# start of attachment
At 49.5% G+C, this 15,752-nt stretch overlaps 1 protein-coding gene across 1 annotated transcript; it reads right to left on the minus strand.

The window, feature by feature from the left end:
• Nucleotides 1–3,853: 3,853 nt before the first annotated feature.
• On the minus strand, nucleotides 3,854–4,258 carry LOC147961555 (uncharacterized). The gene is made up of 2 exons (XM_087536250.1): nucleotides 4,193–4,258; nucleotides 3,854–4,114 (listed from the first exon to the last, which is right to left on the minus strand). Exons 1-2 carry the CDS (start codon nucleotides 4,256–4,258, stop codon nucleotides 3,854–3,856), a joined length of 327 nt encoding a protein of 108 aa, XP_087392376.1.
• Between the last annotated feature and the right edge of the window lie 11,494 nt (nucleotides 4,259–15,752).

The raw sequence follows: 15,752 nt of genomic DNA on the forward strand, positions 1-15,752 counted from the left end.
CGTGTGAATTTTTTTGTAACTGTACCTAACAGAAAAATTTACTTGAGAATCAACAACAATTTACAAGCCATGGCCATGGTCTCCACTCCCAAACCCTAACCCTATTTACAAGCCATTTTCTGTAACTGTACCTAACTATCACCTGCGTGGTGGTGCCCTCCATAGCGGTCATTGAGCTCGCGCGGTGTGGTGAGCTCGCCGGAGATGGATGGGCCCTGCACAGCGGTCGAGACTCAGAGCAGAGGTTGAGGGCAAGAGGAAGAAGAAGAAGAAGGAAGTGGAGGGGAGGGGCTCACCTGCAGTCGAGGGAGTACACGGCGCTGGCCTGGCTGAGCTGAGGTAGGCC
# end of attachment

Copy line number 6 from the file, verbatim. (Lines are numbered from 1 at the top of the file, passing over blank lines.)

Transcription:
The raw sequence follows: 15,752 nt of genomic DNA on the forward strand, positions 1-15,752 counted from the left end.